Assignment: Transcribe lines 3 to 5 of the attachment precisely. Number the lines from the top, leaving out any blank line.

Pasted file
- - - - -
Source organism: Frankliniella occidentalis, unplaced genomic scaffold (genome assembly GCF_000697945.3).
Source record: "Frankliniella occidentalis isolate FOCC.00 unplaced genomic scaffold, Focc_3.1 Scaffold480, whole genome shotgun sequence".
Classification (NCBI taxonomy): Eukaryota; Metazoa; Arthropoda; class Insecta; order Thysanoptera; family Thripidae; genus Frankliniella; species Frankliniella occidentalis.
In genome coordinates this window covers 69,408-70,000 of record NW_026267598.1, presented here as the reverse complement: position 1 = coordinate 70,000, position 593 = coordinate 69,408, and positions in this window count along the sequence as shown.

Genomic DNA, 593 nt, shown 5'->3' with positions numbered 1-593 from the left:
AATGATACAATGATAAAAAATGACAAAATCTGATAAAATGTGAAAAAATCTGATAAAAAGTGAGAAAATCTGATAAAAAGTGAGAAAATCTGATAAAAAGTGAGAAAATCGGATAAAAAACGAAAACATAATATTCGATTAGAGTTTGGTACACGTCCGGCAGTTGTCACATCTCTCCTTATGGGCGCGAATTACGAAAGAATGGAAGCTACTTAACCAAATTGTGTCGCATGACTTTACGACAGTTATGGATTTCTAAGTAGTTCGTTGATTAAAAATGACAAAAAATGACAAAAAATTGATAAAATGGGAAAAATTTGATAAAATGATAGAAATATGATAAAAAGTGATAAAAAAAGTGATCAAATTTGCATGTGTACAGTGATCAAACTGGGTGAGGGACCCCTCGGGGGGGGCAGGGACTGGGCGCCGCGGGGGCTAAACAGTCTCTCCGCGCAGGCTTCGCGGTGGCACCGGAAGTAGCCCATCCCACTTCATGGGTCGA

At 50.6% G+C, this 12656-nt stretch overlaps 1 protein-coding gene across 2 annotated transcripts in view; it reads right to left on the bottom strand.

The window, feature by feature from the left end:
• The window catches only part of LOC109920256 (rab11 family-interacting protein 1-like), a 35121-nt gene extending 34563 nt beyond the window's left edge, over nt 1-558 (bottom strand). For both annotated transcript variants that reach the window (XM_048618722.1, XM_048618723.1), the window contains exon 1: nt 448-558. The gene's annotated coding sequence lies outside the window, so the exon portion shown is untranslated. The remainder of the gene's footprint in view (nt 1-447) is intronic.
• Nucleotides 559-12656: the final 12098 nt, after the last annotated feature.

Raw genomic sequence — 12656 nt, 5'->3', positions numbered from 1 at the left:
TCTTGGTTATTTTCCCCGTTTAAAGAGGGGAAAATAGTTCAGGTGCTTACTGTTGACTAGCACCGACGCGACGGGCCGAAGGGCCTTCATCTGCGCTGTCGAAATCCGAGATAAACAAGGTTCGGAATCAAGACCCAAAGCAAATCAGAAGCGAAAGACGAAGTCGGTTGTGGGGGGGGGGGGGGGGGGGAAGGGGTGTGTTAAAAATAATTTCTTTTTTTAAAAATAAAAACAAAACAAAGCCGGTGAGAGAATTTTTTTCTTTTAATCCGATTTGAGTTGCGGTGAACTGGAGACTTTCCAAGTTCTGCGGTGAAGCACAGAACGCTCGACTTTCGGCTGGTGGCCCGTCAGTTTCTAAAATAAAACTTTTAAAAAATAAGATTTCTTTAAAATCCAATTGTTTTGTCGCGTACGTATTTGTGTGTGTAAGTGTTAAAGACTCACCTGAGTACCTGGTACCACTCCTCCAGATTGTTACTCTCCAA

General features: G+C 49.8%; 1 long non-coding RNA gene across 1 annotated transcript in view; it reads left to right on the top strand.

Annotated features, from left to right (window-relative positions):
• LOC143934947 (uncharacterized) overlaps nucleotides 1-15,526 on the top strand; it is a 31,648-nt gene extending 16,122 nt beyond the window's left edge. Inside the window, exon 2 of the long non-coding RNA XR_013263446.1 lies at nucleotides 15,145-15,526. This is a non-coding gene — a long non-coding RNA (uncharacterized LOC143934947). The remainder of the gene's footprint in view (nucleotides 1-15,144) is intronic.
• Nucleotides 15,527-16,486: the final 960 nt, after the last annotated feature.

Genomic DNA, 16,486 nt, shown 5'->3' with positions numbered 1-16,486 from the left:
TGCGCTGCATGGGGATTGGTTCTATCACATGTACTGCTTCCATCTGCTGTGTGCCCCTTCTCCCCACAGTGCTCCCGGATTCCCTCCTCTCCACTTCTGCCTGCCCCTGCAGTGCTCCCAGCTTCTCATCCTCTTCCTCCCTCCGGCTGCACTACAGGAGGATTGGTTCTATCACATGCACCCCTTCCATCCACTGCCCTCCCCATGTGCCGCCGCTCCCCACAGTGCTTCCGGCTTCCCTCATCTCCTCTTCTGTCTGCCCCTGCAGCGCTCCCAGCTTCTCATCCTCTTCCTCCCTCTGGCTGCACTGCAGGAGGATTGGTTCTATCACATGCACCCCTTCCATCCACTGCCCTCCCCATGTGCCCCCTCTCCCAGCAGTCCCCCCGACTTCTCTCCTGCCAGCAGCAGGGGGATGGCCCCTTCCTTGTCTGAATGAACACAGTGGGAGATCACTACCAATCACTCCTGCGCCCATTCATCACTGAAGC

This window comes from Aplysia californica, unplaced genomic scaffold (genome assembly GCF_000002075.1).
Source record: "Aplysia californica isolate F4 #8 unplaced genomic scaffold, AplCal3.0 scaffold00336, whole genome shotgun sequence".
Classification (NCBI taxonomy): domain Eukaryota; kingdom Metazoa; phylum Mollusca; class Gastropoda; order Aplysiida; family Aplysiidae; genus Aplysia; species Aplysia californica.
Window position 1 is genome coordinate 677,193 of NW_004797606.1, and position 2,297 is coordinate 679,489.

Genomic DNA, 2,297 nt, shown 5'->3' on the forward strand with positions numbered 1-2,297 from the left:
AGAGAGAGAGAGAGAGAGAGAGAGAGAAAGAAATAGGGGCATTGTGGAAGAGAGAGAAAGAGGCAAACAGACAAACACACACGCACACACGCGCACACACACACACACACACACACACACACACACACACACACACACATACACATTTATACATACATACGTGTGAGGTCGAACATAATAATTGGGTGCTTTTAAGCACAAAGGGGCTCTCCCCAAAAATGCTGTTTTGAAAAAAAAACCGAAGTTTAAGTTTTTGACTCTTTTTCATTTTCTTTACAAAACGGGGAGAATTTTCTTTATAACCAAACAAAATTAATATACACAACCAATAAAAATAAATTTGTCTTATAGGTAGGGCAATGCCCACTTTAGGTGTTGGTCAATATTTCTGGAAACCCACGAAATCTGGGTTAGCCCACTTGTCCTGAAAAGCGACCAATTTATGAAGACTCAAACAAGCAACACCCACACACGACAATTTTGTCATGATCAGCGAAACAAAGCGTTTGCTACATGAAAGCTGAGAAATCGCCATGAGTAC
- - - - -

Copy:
Classification (NCBI taxonomy): Eukaryota; Metazoa; Arthropoda; class Insecta; order Thysanoptera; family Thripidae; genus Frankliniella; species Frankliniella occidentalis.
In genome coordinates this window covers 69,408-70,000 of record NW_026267598.1, presented here as the reverse complement: position 1 = coordinate 70,000, position 593 = coordinate 69,408, and positions in this window count along the sequence as shown.

Genomic DNA, 593 nt, shown 5'->3' with positions numbered 1-593 from the left: